‘I’m running for my future’

Canadian Breast Cancer Foundation holds annual CIBC Run for the Cure at over 60 locations nation-wide.

Decked out in pink from head-to-toe, thousands of supporters hit Toronto’s streets for the Canadian Breast Cancer Foundation.

The organization’s annual CIBC Run for the Cure is Canada’s largest single-day, community-driven event for breast cancer.

Donning a pink “survivor” sash, Alexandra Ginty says events like this helped her battle breast cancer three years ago. Ginty draws a parallel between running and fighting breast cancer.

“It’s teamwork. You couldn’t get through it by yourself. It’s all those people cheering you on when you’re so weak and exhausted that get you to the finish line,” Ginty said.

Sandra Palmaro, CEO of Canadian Breast Cancer Foundation, Ontario-region
Sandra Palmaro, CEO of Canadian Breast Cancer Foundation, Ontario-region

Sandra Palmaro, CEO of the Ontario region CBCF, says this year’s event took place at more than 60 locations, which is the most the foundation has ever had.

The first CIBC Run for the Cure was held in 1992 and raised $85,000. Last year, the run raised more than $12 million for research, health education and advocacy programs.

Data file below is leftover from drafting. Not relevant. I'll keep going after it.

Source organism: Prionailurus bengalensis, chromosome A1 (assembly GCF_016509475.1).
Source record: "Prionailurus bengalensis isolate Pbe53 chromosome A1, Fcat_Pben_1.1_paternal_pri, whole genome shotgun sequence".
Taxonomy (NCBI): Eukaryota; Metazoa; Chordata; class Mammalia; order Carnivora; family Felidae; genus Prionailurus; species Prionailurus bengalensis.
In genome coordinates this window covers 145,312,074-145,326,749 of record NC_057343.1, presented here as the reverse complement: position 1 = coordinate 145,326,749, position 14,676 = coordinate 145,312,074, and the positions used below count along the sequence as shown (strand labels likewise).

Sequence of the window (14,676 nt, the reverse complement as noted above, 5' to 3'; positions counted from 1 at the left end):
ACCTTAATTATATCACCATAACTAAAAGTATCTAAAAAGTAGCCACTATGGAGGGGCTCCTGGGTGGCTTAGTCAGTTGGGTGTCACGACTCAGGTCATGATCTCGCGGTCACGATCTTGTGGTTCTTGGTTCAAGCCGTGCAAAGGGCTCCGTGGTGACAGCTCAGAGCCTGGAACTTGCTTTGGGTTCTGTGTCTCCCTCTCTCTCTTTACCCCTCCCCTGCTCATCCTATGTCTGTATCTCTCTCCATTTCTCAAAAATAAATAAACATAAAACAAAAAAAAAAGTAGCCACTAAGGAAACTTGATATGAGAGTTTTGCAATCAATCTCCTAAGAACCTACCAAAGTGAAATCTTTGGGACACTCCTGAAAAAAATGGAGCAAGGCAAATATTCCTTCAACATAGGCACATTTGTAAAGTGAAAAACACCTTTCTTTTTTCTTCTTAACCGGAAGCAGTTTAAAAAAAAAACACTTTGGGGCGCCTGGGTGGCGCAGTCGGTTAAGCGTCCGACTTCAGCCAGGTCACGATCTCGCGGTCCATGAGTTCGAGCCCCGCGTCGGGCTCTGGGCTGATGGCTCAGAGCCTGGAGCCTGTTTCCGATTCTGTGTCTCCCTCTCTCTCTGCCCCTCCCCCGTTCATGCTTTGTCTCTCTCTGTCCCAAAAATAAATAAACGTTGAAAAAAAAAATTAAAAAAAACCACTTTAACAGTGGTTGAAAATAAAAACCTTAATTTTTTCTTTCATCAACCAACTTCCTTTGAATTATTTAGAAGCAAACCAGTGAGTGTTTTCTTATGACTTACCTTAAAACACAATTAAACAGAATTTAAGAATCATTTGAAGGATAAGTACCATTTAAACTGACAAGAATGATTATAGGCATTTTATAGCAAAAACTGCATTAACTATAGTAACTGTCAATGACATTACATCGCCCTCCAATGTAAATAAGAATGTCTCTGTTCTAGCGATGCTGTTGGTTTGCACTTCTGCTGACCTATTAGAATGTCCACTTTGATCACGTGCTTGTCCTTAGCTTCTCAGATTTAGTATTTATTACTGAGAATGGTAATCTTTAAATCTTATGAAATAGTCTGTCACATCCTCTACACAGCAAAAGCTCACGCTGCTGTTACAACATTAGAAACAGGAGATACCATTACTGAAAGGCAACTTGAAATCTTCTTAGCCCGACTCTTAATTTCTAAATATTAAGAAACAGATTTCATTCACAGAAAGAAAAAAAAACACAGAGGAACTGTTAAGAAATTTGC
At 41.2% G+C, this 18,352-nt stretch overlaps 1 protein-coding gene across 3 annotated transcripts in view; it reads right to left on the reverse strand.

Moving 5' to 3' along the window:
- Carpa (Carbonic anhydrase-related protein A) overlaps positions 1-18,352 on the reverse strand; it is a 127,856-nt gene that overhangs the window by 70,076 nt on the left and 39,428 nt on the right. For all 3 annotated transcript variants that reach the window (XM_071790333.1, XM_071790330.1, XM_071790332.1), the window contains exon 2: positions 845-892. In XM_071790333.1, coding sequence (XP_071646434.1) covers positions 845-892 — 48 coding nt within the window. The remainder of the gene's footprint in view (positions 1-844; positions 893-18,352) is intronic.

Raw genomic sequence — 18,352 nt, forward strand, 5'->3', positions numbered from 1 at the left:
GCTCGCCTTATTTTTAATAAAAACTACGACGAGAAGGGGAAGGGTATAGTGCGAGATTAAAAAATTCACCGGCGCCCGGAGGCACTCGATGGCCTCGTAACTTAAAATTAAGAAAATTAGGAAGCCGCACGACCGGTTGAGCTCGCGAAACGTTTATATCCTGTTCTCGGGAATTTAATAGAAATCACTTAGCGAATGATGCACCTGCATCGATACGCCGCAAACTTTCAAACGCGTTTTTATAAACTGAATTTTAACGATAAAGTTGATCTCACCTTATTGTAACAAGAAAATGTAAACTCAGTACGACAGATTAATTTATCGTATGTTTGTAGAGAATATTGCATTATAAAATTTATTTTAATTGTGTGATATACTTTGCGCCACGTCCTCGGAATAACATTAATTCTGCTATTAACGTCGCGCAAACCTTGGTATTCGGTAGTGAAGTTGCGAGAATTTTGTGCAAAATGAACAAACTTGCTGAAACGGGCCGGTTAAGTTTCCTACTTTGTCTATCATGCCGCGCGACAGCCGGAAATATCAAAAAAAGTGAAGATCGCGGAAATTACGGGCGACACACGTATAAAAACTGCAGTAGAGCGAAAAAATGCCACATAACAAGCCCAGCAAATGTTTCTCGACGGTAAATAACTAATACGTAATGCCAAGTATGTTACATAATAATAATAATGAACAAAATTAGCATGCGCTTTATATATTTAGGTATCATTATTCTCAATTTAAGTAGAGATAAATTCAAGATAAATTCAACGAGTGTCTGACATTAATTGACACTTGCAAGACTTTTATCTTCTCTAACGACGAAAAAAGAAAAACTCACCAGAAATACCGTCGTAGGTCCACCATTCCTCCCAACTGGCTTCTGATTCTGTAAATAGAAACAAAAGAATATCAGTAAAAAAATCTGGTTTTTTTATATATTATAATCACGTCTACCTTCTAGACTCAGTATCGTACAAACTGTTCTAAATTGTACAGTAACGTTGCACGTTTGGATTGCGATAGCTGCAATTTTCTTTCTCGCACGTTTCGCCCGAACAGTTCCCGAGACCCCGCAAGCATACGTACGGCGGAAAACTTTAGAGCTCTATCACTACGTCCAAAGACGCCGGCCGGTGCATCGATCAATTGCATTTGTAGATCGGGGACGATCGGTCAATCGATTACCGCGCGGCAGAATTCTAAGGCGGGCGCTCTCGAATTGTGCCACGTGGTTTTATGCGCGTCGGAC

“We’ve seen the mortality rate from breast cancer actually drop by over 40 per cent in the last 25 years,” Palmaro said. “Phenomenal improvements are being made thanks to the great research going on in this country and around the world.”

Ginty also values the research being conducted. If it weren’t for research, she never would have known she’s a carrier of BRCA 1, a gene that increases the risk of breast and ovarian cancers. Her family, if they inherit this gene, will pursue more preventative care. She is now more passionate than ever about making breast cancer a treatable disease.

“The impact on my family was enormous…they all had a 50/50 chance of having it too,” Ginty said. “It was really quite an emotional disaster, rather a tsunami…it knocked us sideways.”

Alexandra Ginty with her husband, Mark Ginty.
Alexandra Ginty with her husband, Mark Ginty.

The run brought out people of all ages with all different relationships to the disease. For Palmaro, that’s one of the best parts of the event.

“Look around and you’ll see there’s people who are here remembering people that they’ve lost. There’s people here who are celebrating milestones in their breast cancer journey. There are people who are running 5ks for the first time ever…it’s a really fantastic way to bring the community together,” Palmaro said.

Ginty, along with her support system, is one of the many running for a cure, and for the future of others.

“They were cheering me on, they were praying for me. They never gave up on me,” Ginty said. “I didn’t know that I could come back, but they knew I would.”